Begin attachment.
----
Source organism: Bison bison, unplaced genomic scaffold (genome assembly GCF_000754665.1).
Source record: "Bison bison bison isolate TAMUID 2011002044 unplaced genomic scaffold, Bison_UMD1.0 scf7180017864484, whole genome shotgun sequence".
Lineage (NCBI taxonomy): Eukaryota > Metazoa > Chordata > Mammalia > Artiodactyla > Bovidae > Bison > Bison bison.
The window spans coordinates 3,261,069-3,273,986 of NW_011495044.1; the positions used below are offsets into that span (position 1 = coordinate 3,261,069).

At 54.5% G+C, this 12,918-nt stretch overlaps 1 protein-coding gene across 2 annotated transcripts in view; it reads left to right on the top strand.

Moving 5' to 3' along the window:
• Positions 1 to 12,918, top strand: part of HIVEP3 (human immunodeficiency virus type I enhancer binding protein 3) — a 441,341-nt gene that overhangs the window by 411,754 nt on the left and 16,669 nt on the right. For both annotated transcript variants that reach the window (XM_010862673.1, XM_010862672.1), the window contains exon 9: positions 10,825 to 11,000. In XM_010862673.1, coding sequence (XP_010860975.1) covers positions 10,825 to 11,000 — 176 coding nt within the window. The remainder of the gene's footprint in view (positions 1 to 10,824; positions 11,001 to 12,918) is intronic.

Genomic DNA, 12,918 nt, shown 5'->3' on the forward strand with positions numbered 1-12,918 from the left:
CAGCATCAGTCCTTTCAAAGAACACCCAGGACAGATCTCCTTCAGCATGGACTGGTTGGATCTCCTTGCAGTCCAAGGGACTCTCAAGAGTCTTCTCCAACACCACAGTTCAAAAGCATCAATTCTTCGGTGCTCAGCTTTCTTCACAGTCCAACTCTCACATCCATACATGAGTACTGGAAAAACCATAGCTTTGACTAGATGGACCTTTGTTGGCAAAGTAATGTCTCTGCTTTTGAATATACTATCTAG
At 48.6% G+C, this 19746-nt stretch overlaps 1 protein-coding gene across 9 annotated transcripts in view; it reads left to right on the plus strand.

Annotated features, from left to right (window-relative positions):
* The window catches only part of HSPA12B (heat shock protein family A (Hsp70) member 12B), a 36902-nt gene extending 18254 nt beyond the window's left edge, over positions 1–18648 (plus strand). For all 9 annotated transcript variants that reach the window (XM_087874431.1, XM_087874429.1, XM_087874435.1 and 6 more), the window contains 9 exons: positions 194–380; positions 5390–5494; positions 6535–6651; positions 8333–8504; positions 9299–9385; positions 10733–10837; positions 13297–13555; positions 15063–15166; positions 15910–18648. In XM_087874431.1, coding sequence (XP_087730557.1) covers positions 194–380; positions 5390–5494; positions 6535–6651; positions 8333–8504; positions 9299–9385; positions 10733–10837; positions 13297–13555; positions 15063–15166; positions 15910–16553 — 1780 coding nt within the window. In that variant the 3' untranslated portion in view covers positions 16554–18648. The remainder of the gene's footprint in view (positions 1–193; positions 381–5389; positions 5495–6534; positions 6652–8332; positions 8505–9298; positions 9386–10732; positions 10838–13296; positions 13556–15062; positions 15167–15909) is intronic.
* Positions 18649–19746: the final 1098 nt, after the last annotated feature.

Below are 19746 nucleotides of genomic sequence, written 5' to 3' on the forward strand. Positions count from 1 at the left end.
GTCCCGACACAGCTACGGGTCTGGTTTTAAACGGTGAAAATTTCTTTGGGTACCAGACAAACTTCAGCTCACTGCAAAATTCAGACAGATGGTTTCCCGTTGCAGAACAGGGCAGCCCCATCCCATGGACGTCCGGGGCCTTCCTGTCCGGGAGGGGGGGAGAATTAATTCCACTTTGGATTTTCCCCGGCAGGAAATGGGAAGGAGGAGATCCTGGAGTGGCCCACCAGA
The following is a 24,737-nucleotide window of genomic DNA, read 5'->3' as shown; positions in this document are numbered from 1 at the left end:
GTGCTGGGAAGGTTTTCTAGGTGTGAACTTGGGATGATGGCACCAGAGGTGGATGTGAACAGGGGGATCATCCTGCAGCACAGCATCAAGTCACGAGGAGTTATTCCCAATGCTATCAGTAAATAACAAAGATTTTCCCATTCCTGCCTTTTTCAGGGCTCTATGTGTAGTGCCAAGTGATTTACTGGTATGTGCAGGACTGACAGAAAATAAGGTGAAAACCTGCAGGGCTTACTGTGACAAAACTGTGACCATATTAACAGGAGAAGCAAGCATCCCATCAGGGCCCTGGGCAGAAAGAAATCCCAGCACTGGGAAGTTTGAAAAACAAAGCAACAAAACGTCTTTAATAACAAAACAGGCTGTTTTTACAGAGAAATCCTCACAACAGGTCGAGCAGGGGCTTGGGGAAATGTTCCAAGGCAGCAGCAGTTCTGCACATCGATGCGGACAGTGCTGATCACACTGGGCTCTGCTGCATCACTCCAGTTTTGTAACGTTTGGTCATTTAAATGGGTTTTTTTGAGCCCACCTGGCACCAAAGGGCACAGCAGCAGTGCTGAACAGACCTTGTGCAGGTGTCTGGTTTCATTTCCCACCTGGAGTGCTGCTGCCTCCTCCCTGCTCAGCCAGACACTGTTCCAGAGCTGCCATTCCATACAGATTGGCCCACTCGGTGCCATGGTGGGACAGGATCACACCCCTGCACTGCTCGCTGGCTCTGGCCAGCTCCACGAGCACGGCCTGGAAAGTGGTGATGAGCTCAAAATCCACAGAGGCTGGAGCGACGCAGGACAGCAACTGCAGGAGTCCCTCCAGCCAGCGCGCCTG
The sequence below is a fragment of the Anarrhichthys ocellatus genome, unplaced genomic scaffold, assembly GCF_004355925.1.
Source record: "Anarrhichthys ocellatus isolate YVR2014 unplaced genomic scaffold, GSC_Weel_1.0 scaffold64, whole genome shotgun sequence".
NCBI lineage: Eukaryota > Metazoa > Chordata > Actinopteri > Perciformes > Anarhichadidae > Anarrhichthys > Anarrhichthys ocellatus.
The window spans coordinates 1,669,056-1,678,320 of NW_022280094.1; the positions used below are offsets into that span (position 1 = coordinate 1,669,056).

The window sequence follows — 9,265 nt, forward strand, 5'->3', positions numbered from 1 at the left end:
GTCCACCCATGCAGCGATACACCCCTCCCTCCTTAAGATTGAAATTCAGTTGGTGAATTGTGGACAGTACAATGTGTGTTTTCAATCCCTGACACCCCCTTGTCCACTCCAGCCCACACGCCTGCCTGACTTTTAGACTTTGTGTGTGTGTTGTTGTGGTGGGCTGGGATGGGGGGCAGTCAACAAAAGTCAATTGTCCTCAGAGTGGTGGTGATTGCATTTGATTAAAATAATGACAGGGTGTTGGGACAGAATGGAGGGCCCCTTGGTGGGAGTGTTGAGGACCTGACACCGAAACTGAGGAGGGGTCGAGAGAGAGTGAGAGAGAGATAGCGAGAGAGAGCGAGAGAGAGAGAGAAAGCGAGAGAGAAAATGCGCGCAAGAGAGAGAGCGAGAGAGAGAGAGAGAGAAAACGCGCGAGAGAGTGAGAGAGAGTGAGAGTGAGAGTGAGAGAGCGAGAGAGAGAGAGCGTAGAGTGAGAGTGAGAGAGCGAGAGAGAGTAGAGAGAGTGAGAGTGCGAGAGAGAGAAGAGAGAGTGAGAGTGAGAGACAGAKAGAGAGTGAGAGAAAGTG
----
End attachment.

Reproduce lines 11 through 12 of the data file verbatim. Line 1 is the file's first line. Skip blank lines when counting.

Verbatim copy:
Annotated features, from left to right (window-relative positions):
* The window catches only part of HSPA12B (heat shock protein family A (Hsp70) member 12B), a 36902-nt gene extending 18254 nt beyond the window's left edge, over positions 1–18648 (plus strand). For all 9 annotated transcript variants that reach the window (XM_087874431.1, XM_087874429.1, XM_087874435.1 and 6 more), the window contains 9 exons: positions 194–380; positions 5390–5494; positions 6535–6651; positions 8333–8504; positions 9299–9385; positions 10733–10837; positions 13297–13555; positions 15063–15166; positions 15910–18648. In XM_087874431.1, coding sequence (XP_087730557.1) covers positions 194–380; positions 5390–5494; positions 6535–6651; positions 8333–8504; positions 9299–9385; positions 10733–10837; positions 13297–13555; positions 15063–15166; positions 15910–16553 — 1780 coding nt within the window. In that variant the 3' untranslated portion in view covers positions 16554–18648. The remainder of the gene's footprint in view (positions 1–193; positions 381–5389; positions 5495–6534; positions 6652–8332; positions 8505–9298; positions 9386–10732; positions 10838–13296; positions 13556–15062; positions 15167–15909) is intronic.